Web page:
- Operational processes, that constitute the core business and create the primary value stream. Typical operational processes are purchasing, manufacturing, marketing, and sales.
- Supporting processes, that support the core processes. Examples include accounting, recruitment, and technical support.
A business process can be decomposed into several sub-processes, which have their own attributes, but also contribute to achieving the goal of the super-process. The analysis of business processes typically includes the mapping of processes and sub-processes down to activity level. A business process model is a model of one or more business processes, and defines the ways in which operations are carried out to accomplish the intended objectives of an organization. Such a model remains an abstraction and depends on the intended use of the model. It can describe the workflow or the integration between business processes. It can be constructed in multiple levels.
A workflow is a depiction of a sequence of operations, declared as work of a person, of a simple or complex mechanism, of a group of persons, of an organization of staff, or of machines. Workflow may be seen as any abstraction of real work, segregated into workshare, work split or other types of ordering. For control purposes, workflow may be a view of real work under a chosen aspect.
Artifact-centric business process
The artifact-centric business process model has emerged as a holistic approach for modelling business processes, as it provides a highly flexible solution to capture operational specifications of business processes. It particularly focuses on describing the data of business processes, known as "artifacts", by characterizing business-relevant data objects, their life-cycles, and related services. The artifact-centric process modelling approach fosters the automation of the business operations and supports the flexibility of the workflow enactment and evolution.
Business process modelling tools provide business users with the ability to model their business processes, implement and execute those models, and refine the models based on as-executed data. As a result, business process modelling tools can provide transparency into business processes, as well as the centralization of corporate business process models and execution metrics. Modelling tools may also enable collaborate modelling of complex processes by users working in teams, where users can share and simulate models collaboratively. Business process modelling tools should not be confused with business process automation systems - both practices have modeling the process as the same initial step and the difference is that process automation gives you an ‘executable diagram’ and that is drastically different from traditional graphical business process modelling tools. Currently there are more than hundreds available business process modelling tools on the market hence users first need to make a good decision which one to use before applying it.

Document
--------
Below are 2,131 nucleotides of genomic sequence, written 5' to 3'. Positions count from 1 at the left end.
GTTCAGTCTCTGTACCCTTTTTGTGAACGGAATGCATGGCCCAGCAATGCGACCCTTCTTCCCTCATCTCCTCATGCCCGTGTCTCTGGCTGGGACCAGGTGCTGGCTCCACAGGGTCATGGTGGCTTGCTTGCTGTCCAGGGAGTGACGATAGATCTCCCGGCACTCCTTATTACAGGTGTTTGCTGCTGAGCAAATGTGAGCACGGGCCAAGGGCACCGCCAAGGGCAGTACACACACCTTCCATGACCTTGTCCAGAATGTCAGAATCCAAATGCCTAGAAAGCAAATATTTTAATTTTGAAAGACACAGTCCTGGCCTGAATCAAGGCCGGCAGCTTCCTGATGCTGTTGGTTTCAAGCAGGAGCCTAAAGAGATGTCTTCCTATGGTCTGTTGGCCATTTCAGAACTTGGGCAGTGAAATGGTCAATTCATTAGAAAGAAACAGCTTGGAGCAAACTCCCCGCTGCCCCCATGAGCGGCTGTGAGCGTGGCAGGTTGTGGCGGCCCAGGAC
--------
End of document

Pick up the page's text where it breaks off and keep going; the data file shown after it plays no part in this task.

Modelling and simulation
- Use case diagrams created by Ivar Jacobson, 1992 (integrated in UML)
- Activity diagrams (also adopted by UML)
Some business process modelling techniques are:
- Business Process Model and Notation (BPMN)
- Life-cycle Modelling Language (LML)
- Subject-oriented business process management (S-BPM)
- Cognition enhanced Natural language Information Analysis Method (CogNIAM)
- Extended Business Modelling Language (xBML)
- Event-driven process chain (EPC)
- ICAM DEFinition (IDEF0)
- Unified Modelling Language (UML), extensions for business process
- Formalized Administrative Notation (FAN)
- Harbarian process modeling (HPM)
Programming language tools
BPM suite software provides programming interfaces (web services, application program interfaces (APIs)) which allow enterprise applications to be built to leverage the BPM engine. This component is often referenced as the engine of the BPM suite.
- Business Process Execution Language (BPEL),
- Web Services Choreography Description Language (WS-CDL).
- XML Process Definition Language (XPDL),
Some vendor-specific languages:
- Architecture of Integrated Information Systems (ARIS) supports EPC,
- Java Process Definition Language (JBPM),
Business reference model
A business reference model is a reference model, concentrating on the functional and organizational aspects of an enterprise, service organization or government agency. In general a reference model is a model of something that embodies the basic goal or idea of something and can then be looked at as a reference for various purposes. A business reference model is a means to describe the business operations of an organization, independent of the organizational structure that perform them. Other types of business reference model can also depict the relationship between the business processes, business functions, and the business area's business reference model. These reference models can be constructed in layers, and offer a foundation for the analysis of service components, technology, data, and performance.